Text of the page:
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1. Virga, also called phantom rain, is precipitation that evaporates before it hits the ground. It often appears as wispy, gray streaks radiating from clouds, and is most common in desert environments.
2. Graupel, aka soft hail, looks like Styrofoam balls and forms when super-cooled water droplets freeze on falling snowflakes. It’s distinct from hail, which is more like a solid piece of ice.
3. Double rainbows happen when light is reflected twice in the same water droplet. The second rainbow’s colors are inverted.
4. Catatumbo lightning is a phenomenon unique to Venezuela’s Catatumbo River. There, over the river’s mouth, lightning flashes up to 280 times per hour, for 10 hours at a time, roughly 260 days a year. That’s a max of 728,000 bolts.
5. Twinned rainbows are much rarer than double rainbows. That’s when a single rainbow splits into two arcs. It can form when different-sized water drops interact with light.
6. Tear-shaped raindrops are a myth. Raindrops are actually spherical, hamburger-shaped, or somewhere in the middle, depending on their size.
7. To spot a triple or quadruple rainbow, you have to look toward the sun rather than away from it.
8. Petrichor is that fresh, earthy smell you notice right after it rains. It’s airborne organic material.
9. Rain shadows are dry areas caused by mountain ranges that block precipitation. Think: California’s Death Valley, which sees roughly 2.4 inches per year.
10. Freezing rain isn’t sleet. Freezing rain and sleet both start as snow, then melt and refreeze. Sleet freezes into ice pellets, while freezing rain turns to ice when it hits the ground (or your tent).
11. The wettest place in the world is Mawsynram, India. The tiny village holds a Guinness record with 467 inches. It rains so consistently there that locals have shaped rubber tree roots into living bridges to cross waterways.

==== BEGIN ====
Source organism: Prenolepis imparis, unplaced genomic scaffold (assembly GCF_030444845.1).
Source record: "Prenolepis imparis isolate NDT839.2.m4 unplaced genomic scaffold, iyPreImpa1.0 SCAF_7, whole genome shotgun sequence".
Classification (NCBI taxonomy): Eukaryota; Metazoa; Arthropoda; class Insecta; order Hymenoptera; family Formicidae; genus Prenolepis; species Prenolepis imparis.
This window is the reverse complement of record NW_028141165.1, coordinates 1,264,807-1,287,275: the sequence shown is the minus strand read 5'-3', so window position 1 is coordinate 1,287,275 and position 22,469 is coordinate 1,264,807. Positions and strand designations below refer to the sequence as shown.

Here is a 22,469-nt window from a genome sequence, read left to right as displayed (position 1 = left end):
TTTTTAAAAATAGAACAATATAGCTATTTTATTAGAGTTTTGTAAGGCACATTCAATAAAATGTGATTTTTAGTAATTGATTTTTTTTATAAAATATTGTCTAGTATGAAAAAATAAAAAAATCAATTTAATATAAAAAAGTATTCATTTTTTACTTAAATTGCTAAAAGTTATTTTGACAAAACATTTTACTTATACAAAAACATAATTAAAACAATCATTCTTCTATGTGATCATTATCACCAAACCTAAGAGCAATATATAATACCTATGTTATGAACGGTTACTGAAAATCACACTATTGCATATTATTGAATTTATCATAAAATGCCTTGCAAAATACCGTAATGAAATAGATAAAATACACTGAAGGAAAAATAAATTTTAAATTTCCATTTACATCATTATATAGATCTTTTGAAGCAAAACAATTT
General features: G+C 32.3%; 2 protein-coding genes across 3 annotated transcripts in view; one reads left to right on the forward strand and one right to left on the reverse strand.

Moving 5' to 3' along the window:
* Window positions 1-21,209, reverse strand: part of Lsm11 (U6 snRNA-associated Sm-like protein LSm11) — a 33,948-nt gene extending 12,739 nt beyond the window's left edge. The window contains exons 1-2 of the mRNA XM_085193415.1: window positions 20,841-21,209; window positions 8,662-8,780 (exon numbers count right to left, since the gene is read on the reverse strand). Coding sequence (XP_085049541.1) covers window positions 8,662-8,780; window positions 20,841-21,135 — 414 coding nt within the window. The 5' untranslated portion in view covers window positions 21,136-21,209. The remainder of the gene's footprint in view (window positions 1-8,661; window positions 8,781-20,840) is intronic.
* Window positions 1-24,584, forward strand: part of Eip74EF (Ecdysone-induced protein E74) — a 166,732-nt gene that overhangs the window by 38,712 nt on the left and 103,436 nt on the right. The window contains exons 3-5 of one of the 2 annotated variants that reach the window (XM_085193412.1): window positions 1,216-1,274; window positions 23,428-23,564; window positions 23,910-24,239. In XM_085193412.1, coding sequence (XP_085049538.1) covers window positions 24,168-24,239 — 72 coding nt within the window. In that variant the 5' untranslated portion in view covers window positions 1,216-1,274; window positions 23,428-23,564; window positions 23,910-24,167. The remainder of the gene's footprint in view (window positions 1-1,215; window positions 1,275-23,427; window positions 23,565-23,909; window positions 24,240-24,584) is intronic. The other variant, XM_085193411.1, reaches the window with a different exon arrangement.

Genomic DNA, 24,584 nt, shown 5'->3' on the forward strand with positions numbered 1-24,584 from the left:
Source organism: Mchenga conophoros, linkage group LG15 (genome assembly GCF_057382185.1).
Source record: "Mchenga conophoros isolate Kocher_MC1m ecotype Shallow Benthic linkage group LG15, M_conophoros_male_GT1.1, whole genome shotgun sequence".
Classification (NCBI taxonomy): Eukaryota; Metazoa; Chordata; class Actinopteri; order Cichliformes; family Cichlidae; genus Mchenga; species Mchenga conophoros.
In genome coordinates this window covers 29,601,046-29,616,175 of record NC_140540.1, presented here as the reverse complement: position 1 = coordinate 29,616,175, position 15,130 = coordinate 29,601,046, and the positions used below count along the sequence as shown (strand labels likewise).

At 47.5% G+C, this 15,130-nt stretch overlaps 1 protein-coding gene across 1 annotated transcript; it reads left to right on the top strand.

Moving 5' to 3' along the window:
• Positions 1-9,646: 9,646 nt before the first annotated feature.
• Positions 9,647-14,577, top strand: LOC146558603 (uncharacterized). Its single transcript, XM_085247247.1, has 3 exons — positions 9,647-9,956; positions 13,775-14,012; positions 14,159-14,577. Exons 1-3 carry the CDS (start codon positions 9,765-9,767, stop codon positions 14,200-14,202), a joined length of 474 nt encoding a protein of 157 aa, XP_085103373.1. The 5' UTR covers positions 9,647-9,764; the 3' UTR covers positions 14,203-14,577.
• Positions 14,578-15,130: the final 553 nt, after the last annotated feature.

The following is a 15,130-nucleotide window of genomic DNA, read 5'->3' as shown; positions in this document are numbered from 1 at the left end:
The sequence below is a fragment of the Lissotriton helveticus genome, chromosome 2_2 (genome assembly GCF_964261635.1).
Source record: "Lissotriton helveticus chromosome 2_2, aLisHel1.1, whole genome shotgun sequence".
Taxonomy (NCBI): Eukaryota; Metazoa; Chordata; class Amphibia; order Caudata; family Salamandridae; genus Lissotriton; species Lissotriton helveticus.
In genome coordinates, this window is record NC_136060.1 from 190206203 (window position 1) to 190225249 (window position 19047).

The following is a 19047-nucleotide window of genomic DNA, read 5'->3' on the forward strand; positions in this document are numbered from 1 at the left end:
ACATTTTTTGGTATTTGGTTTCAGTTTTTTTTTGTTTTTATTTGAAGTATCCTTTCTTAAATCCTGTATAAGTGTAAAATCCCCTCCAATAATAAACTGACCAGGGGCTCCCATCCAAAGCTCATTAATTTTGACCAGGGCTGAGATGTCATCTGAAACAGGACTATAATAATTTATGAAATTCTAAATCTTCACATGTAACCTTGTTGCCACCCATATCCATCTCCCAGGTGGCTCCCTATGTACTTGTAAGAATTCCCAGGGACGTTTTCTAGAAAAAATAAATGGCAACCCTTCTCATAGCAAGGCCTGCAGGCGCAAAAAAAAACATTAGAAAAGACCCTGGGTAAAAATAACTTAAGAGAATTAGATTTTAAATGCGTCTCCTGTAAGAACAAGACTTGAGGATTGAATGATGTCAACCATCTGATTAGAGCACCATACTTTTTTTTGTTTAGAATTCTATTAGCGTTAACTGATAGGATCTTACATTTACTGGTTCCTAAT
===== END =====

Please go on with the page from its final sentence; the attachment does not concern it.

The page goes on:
12. Dust creates colored rain. The Sahara Desert’s sand produces scarlet rain, while the Gobi Desert’s sand creates yellow-hued rain. In 2015, milky-colored rain fell in eastern Washington, the result of dust blown in from south-central Oregon’s Summer Lake.
13. One of the world’s driest places is…Antarctica. The southernmost continent receives only 6.5 inches of precipitation each year.
14. It’s rained frogs. Waterspouts can suck water—and its inhabitants—into the clouds above them. In 1873, it rained frogs in Kansas City, an event echoed in the movie “Magnolia.”
15. Aleuts made traditional rainwear out of guts, while some South American tribes used to waterproof their clothes with tree rubber.
16. Ball lightning is an unexplained electrical phenomenon where luminous, spherical balls of electricity seem to hover in the air. Until the 1960s, most scientists didn’t believe it existed.
17. Rainforests are considered the world’s largest pharmacy. More than a quarter of natural medicines have been discovered in tropical rainforests.
18. Monsoons aren’t technically an insane rainstorm, though that’s how the term is commonly used. They’re traditionally defined by seasonal reverses in wind that are typically accompanied by rain.
19. One of the oldest known collapsible umbrellas was used by the ancient Chinese, and was a sign of status.
20. It’s raining cats and dogs. No one knows for sure the origin of the popular phrase. One theory: The obsolete English word “catadupe,” which means waterfall. It’s that, or from dead animals picked up by storm waters.
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